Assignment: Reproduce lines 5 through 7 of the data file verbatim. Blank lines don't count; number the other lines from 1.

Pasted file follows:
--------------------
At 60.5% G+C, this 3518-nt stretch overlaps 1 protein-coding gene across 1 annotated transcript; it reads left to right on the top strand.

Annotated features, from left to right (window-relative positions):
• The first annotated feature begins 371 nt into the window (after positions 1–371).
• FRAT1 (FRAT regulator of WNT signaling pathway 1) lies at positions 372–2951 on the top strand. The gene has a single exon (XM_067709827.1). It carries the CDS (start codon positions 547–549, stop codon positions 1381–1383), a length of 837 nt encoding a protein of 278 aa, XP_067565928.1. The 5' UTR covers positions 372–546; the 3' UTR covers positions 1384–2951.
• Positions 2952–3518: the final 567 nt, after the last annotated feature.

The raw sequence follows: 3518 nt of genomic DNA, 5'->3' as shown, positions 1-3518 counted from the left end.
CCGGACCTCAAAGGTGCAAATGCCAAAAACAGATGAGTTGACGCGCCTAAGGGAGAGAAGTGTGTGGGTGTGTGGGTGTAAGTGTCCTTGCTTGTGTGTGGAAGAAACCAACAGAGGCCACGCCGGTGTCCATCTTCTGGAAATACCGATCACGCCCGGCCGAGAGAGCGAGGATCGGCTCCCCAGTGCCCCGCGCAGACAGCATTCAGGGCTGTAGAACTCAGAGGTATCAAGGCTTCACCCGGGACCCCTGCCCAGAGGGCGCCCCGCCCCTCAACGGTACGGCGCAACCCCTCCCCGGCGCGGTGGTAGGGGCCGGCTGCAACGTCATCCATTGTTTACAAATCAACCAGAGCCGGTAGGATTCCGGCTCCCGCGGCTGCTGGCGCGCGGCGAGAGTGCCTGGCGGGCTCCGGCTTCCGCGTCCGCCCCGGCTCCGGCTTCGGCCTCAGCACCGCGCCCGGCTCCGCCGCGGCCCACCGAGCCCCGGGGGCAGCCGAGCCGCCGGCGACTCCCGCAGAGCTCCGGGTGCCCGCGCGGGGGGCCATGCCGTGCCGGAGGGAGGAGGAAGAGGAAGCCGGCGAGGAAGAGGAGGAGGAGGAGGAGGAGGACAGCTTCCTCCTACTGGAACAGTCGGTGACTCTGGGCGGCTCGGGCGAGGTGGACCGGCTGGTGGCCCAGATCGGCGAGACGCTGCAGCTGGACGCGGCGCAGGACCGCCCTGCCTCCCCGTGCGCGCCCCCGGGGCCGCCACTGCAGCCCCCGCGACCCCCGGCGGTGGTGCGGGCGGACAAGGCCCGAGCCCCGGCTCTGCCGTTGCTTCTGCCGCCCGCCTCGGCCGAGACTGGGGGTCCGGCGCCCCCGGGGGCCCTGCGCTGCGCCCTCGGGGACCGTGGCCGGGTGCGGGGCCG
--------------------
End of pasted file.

• Positions 2952–3518: the final 567 nt, after the last annotated feature.

The raw sequence follows: 3518 nt of genomic DNA, 5'->3' as shown, positions 1-3518 counted from the left end.
CCGGACCTCAAAGGTGCAAATGCCAAAAACAGATGAGTTGACGCGCCTAAGGGAGAGAAGTGTGTGGGTGTGTGGGTGTAAGTGTCCTTGCTTGTGTGTGGAAGAAACCAACAGAGGCCACGCCGGTGTCCATCTTCTGGAAATACCGATCACGCCCGGCCGAGAGAGCGAGGATCGGCTCCCCAGTGCCCCGCGCAGACAGCATTCAGGGCTGTAGAACTCAGAGGTATCAAGGCTTCACCCGGGACCCCTGCCCAGAGGGCGCCCCGCCCCTCAACGGTACGGCGCAACCCCTCCCCGGCGCGGTGGTAGGGGCCGGCTGCAACGTCATCCATTGTTTACAAATCAACCAGAGCCGGTAGGATTCCGGCTCCCGCGGCTGCTGGCGCGCGGCGAGAGTGCCTGGCGGGCTCCGGCTTCCGCGTCCGCCCCGGCTCCGGCTTCGGCCTCAGCACCGCGCCCGGCTCCGCCGCGGCCCACCGAGCCCCGGGGGCAGCCGAGCCGCCGGCGACTCCCGCAGAGCTCCGGGTGCCCGCGCGGGGGGCCATGCCGTGCCGGAGGGAGGAGGAAGAGGAAGCCGGCGAGGAAGAGGAGGAGGAGGAGGAGGAGGACAGCTTCCTCCTACTGGAACAGTCGGTGACTCTGGGCGGCTCGGGCGAGGTGGACCGGCTGGTGGCCCAGATCGGCGAGACGCTGCAGCTGGACGCGGCGCAGGACCGCCCTGCCTCCCCGTGCGCGCCCCCGGGGCCGCCACTGCAGCCCCCGCGACCCCCGGCGGTGGTGCGGGCGGACAAGGCCCGAGCCCCGGCTCTGCCGTTGCTTCTGCCGCCCGCCTCGGCCGAGACTGGGGGTCCGGCGCCCCCGGGGGCCCTGCGCTGCGCCCTCGGGGACCGTGGCCGGGTGCGGGGCCG